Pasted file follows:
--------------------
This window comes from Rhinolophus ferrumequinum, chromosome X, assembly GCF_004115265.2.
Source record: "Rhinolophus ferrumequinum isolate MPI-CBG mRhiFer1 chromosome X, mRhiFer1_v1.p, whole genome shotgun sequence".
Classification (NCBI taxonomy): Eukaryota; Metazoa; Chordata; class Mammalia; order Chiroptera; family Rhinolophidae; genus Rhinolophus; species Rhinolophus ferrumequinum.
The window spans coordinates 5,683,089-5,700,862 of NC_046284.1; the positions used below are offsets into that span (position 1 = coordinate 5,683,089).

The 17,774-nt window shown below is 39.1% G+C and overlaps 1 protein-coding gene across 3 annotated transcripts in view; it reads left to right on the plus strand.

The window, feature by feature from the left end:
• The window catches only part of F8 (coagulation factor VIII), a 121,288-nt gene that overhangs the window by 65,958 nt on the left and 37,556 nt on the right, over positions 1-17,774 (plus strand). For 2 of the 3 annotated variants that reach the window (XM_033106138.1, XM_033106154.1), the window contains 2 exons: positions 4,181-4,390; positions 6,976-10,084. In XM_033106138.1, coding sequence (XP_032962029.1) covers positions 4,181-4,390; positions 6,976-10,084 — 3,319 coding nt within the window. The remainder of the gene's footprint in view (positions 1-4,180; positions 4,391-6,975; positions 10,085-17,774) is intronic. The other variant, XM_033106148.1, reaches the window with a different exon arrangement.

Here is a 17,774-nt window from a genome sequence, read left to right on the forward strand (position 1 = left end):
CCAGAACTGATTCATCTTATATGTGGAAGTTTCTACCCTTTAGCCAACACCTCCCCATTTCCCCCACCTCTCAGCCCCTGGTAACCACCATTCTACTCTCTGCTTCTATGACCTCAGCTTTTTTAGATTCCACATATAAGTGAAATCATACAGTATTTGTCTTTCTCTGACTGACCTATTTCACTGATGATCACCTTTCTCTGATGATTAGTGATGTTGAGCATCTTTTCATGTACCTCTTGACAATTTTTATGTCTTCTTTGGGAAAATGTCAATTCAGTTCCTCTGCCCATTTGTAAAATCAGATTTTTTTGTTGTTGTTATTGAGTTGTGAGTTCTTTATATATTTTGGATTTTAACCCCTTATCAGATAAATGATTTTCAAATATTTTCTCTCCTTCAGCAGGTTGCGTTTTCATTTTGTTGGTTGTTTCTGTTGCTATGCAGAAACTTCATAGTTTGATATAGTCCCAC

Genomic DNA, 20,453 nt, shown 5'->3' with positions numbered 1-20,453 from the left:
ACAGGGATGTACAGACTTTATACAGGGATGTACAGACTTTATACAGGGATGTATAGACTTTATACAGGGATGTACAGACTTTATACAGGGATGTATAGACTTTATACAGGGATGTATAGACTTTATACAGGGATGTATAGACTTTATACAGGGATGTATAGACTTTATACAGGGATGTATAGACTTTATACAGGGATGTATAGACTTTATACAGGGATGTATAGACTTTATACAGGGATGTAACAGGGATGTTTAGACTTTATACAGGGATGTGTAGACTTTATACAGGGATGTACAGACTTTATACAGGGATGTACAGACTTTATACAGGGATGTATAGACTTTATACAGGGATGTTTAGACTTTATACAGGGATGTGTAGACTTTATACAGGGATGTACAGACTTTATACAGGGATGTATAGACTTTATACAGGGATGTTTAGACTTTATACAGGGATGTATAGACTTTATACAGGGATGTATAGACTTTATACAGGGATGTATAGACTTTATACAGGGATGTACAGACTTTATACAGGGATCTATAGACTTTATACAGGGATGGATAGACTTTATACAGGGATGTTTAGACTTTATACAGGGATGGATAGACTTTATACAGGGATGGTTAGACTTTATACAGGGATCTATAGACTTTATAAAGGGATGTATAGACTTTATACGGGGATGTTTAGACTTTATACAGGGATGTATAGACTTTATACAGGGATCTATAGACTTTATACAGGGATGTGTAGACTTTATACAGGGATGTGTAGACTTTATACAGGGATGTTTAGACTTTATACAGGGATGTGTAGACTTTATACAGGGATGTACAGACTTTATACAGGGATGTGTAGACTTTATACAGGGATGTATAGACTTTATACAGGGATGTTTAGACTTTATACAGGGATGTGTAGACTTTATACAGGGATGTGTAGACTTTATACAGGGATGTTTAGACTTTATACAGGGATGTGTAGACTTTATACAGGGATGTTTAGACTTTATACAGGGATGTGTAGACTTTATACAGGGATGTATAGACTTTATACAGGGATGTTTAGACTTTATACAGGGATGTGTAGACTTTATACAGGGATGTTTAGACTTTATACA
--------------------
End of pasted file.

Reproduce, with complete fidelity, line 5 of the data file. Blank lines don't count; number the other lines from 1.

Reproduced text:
The 17,774-nt window shown below is 39.1% G+C and overlaps 1 protein-coding gene across 3 annotated transcripts in view; it reads left to right on the plus strand.